Marco Belinelli was brought in from New Orleans as the top candidate to replace Rip Hamilton as the Bulls’ starting off-guard. The starting job looks to be his to lose, which means he’ll have to take more initiative on offense and put his long-range ability to good use. It may be too much, though, to expect him to improve rapidly in other areas of the game, especially defense. (B+)
DRAFT – The Bulls had only one selection in the 2012 Draft, and they used it wisely on Kentucky PG Marquis Teague (29th). Teague, whose older brother Jeff plays for the Atlanta Hawks, could potentially become the better point guard of the two. But not just yet; for now, he’ll be providing depth as a third-string floor leader on the Bulls’ lineup. (B+)
FREE AGENCY/TRADES – The Bulls reloaded their guard rotation, acquiring Hinrich, Robinson and Belinelli through free agency. All three have the experience to make a difference for the Bulls, although none of them look like clear-cut starters at the two, which the Bulls need as a result of Hamilton’s injury problems. (C+)
SUMMARY – With a talented frontcourt, a deep bench and arguably the league’s most talented point guard, there’s no reason the Bulls shouldn’t repeat as Central Division champs in 2012-13. Still, you can’t help but think that they’re still a player or two short of making a serious NBA championship push.
PROJECTION – 1st in Central
LAST YEAR'S LEADERS:
FRONTCOURT – With Antawn Jamison's departure to the Lakers, the Cavaliers' frontcourt is now effectively led by the energetic, talented, yet injury-prone Anderson Varejao. “Sideshow Bob” was putting up career-best numbers in 2011-12 before his season was abbreviated after 25 games by a broken wrist. A year before that, he played just 31 games due to a right ankle injury. At this point, Varejao is one of the NBA's best rebounders, and it will be a pity if his third season as full-time starter is cut short by another injury. He'll be a good veteran influence to the Cavs' promising young big men – Tristan Thompson, Samardo Samuels and rookie Tyler Zeller. Thompson had a decent, if not overwhelmingly good rookie year, providing energy off the bench through his offensive rebounding and defensive play. He'll certainly benefit from additional exposure and a full-time starting job. Samuels' production slipped a bit in 2011-12, but he should be back to about 20 minutes a game, providing decent low-post scoring off the bench. He needs to work on his rebounding – his 7.9 per 36 minutes is very low for a man with his size and physical tools. Zeller, a 7-foot center out of North Carolina, was the highest-drafted senior in the 2012 NBA Draft. He runs the floor very well, has an underrated jumper and could contribute on the low post, but he may lack the athleticism and skills to be an effective pro defender.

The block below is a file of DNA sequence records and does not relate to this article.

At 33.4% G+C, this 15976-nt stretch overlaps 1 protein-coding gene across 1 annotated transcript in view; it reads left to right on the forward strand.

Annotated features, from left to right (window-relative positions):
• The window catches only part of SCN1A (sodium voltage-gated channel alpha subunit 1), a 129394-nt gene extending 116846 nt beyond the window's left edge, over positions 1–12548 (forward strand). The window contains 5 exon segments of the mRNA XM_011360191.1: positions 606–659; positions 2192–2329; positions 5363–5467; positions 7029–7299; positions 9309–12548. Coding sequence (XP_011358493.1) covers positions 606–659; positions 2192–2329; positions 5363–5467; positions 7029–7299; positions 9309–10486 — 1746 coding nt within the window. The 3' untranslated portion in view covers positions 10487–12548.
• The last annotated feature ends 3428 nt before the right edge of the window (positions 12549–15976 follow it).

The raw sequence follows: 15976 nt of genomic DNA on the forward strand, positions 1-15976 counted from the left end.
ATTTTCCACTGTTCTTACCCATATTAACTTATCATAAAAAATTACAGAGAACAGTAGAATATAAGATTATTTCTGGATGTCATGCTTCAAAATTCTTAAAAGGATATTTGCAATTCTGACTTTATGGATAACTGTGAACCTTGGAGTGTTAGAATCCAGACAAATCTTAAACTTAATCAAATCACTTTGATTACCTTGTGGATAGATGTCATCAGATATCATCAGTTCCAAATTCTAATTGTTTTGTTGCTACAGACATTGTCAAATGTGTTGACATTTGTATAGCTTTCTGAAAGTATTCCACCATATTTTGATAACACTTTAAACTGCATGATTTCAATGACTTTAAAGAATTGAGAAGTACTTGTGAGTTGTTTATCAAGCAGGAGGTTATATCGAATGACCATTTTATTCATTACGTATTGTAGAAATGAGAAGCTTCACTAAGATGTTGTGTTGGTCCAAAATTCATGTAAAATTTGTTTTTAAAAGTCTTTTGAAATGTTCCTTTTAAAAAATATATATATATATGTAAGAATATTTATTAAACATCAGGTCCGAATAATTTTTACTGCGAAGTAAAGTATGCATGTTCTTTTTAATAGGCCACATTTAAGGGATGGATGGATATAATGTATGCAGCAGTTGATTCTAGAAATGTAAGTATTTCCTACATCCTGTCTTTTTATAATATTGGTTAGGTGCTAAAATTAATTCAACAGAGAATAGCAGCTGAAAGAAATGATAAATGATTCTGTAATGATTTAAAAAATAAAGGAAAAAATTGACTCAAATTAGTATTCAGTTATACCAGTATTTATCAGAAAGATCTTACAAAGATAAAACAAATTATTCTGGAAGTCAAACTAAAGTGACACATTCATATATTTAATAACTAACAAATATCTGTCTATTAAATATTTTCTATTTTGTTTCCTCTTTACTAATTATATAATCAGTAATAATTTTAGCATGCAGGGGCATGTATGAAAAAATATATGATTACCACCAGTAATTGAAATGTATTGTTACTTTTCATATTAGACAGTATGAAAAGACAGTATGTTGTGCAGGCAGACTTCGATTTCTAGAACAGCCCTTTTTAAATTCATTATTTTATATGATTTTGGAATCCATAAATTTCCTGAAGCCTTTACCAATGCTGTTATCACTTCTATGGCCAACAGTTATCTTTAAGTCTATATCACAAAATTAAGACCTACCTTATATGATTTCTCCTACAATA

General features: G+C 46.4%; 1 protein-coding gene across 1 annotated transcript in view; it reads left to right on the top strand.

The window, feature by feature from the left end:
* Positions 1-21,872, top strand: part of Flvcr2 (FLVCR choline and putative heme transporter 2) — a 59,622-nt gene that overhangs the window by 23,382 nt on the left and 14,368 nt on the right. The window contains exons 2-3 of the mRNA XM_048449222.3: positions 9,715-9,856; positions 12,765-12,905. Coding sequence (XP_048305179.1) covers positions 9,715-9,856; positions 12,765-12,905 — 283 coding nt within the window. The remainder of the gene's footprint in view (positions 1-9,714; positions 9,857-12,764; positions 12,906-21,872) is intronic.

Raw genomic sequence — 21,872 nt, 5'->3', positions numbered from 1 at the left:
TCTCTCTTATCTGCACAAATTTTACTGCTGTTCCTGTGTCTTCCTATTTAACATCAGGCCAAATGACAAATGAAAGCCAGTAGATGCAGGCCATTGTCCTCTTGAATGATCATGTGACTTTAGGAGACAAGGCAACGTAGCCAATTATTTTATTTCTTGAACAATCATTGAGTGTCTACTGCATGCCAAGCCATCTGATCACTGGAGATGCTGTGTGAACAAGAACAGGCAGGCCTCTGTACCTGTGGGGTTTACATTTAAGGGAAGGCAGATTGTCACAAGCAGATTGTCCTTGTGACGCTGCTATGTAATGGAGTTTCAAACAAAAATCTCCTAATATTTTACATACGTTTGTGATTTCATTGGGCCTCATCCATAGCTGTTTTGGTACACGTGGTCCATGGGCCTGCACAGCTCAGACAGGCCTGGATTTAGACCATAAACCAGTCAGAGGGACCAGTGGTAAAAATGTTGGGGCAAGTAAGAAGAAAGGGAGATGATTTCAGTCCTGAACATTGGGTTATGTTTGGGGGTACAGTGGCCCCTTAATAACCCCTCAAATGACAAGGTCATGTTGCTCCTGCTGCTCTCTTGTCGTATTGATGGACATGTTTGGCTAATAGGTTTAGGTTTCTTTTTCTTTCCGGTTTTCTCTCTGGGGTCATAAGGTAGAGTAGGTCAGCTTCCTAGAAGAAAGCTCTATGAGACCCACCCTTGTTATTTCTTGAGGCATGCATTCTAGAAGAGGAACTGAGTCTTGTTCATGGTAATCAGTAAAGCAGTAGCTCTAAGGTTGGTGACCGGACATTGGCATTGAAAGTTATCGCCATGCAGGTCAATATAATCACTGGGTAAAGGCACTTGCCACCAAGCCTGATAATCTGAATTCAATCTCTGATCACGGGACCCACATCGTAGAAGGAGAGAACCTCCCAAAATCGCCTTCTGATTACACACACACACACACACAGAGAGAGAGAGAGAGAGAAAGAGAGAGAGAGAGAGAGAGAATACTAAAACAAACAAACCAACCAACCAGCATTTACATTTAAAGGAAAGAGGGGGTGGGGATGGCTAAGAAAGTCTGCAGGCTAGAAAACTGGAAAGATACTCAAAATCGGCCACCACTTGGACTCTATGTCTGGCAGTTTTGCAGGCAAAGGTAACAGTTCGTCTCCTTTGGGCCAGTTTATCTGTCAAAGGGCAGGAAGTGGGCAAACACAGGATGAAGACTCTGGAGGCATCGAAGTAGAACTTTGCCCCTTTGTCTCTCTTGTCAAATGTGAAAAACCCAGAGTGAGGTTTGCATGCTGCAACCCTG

We'd give the Cavs' frontcourt a C or even a C+ if only the four and five slots would be considered. Unfortunately, Cleveland has arguably the worst small forward rotation in the NBA. OmriCasspi, despite starting over half his games for the first time in his career, had his least-productive NBA season last year. Normally a deadshot from long range, Casspi made just 32% of his threes in 2011-12. He might be replaced in the starting lineup by Alonzo Gee, who hustles and defends quite well, but is best suited as a reserve. Jon Leuer, a second-year acquisition from Milwaukee, is a good shooter and may beat out former Laker Luke Walton for the third-string job. (D+)